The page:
8. avatar
    Alex

    Until we as a society don’t fix this mess of unstable work

    • avatar
      Galina

      Alex not only. How about expensive properties?

    • avatar
      Alex

      Galina it’s all connected, it’s the failure of modern capitalism

    • avatar
      Rosemary

      Alex absolutely !

    • avatar
      Galina

      Alex some people will never have enough

  9. avatar
    Ingrida

    Never. There are families who like to see grandchildren on the same table of the dinner, under the same roof

  10. avatar
    ff

    Most people live because in Europe the rent is higher then the salary so how can you rent or eve dream to buy your home?? Why EU doesn’t do nothing about it?

  11. avatar
    Rosemary

    It all depends on the circumstances….. better to live with your parents than to be homeless on the streets as is more and more the case for many young people.

  12. avatar
    Jude

    Mind your onwn business..you ask this because you think that there is a normal age for leaving ?

  13. avatar
    Denis

    very simple … leave when to can pay your own way in life …

  14. avatar
    Aerts Gabrielle

    Young people need a job to have an income to move out with their parents. And an affordable living space.

  15. avatar
    Angie

    Every situation is different each to their own and exactly mind your own business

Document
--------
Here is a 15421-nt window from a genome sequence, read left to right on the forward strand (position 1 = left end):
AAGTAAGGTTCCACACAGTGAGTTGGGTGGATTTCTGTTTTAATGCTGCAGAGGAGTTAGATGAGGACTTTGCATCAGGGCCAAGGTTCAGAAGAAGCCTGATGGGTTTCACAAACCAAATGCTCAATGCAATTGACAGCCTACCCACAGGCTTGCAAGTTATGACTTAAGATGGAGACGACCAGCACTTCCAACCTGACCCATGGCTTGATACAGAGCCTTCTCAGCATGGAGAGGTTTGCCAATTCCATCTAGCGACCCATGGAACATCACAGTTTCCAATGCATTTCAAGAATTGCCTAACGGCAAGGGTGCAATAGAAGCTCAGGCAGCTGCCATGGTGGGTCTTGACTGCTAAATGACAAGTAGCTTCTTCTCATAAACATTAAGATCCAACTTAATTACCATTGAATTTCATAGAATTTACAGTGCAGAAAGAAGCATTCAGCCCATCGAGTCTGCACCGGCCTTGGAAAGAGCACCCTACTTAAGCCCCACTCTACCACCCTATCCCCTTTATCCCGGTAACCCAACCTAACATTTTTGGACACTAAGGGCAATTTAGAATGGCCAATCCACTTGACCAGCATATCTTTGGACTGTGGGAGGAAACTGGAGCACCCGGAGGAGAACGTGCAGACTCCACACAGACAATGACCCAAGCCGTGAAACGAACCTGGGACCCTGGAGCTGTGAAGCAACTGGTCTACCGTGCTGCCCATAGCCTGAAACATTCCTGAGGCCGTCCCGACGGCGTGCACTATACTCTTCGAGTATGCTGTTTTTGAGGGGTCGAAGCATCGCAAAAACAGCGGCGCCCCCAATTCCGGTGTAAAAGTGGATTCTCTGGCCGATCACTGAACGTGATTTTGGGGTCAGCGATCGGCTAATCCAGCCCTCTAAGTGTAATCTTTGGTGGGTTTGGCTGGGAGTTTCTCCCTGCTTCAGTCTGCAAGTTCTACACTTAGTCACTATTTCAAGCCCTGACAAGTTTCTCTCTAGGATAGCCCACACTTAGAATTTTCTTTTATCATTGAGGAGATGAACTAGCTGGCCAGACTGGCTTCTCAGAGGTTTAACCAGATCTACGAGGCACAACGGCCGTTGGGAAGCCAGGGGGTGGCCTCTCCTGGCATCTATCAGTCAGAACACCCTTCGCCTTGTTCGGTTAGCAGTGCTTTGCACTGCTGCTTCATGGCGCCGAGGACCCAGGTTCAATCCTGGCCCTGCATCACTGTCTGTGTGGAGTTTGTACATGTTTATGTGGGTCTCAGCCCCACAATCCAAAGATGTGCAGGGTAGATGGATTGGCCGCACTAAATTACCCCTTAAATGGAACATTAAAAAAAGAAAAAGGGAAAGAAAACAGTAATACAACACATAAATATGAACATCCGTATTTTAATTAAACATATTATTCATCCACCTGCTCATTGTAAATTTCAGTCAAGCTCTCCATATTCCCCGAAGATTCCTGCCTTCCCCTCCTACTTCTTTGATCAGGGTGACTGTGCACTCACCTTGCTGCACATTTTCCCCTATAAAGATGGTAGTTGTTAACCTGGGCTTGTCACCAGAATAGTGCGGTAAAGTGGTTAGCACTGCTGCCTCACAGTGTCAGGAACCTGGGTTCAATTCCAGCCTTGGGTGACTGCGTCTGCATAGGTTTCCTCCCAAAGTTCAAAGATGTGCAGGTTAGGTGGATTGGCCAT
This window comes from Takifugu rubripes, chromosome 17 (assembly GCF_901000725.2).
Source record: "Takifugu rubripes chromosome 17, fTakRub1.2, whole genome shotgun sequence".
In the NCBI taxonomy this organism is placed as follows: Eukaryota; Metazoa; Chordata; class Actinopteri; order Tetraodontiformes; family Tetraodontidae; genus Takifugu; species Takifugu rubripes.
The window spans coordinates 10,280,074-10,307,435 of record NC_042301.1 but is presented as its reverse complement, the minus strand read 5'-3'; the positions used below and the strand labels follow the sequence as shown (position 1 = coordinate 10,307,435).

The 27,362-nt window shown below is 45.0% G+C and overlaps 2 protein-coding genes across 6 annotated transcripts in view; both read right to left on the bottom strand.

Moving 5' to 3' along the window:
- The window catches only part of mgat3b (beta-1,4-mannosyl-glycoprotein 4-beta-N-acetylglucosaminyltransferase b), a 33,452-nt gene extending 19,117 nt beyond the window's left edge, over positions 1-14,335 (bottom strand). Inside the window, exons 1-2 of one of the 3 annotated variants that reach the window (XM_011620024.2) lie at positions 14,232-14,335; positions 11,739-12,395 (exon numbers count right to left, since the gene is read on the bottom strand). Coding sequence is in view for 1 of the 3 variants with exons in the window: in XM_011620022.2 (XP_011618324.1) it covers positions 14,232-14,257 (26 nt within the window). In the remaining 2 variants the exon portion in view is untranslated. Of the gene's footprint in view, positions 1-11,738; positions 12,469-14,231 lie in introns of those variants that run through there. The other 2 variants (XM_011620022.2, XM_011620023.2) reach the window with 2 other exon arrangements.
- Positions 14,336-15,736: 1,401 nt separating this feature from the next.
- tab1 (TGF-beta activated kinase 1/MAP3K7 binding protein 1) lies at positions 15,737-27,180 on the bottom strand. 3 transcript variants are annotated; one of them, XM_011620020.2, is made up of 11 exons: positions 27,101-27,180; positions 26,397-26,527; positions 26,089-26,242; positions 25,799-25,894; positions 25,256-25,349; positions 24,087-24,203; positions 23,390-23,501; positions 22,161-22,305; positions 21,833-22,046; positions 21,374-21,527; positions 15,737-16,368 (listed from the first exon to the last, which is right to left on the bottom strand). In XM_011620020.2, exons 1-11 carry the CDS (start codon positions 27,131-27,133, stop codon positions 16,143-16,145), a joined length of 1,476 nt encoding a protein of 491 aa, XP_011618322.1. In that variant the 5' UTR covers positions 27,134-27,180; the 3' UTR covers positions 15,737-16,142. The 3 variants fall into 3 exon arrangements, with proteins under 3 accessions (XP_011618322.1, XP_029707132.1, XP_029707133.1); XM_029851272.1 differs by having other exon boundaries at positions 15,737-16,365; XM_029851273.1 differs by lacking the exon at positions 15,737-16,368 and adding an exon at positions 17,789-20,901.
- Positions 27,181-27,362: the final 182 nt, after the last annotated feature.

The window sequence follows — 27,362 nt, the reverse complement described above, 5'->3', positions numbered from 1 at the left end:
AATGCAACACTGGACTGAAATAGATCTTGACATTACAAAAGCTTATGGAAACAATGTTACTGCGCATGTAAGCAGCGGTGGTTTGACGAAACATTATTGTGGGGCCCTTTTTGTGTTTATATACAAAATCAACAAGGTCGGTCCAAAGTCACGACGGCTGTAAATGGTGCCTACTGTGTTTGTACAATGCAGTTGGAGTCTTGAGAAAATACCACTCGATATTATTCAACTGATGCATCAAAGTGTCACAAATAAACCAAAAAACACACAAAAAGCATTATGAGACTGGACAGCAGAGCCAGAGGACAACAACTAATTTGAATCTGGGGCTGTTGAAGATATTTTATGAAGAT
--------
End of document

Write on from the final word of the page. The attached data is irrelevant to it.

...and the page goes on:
16. avatar
    Rory

    Going by the rents in Dublin. And the deposit you need to buy your own home. I am so glad I am in my mid 50es. Me and my husband rent a room to a Swedish art student. We did not set the fee. We used a company to find the right person for us. And it works for her and us. But I moved out my parents home at 24. And I never looked back.

  17. avatar
    Darragh

    ell I’m 37 and still living at home with my dad but this is due to me having a massive brain hemorrhage around 6 years ago!?! Now I’m unemployed but not addicted to nicotine anymore!?! But I do believe that marijuana should be legal absolutely everywhere on our beautiful planet!?!

  18. avatar
    Josie

    Personally I don’t think it’s anyone else’s business who lives with their parents and for how long, if it’s not costing you money or inconvenience why should you bother about it .

  19. avatar
    Amanda

    When your parents yell you to get tf out.

  20. avatar
    Erika

    What about minding your own business ? My grandparents lived with their parents until they could afford their own house. My mom was 8 by then.

  21. avatar
    David

    now a days its never to old just depends in witch country you live

  22. avatar
    Kamil

    Well I’m definitely too old to live with parents… but I can afford it.
    I’m not ashamed because I can’t do anything about it.

  23. avatar
    Христо

    Until the house prices and the rents become affordable once again.

  24. avatar
    Simeon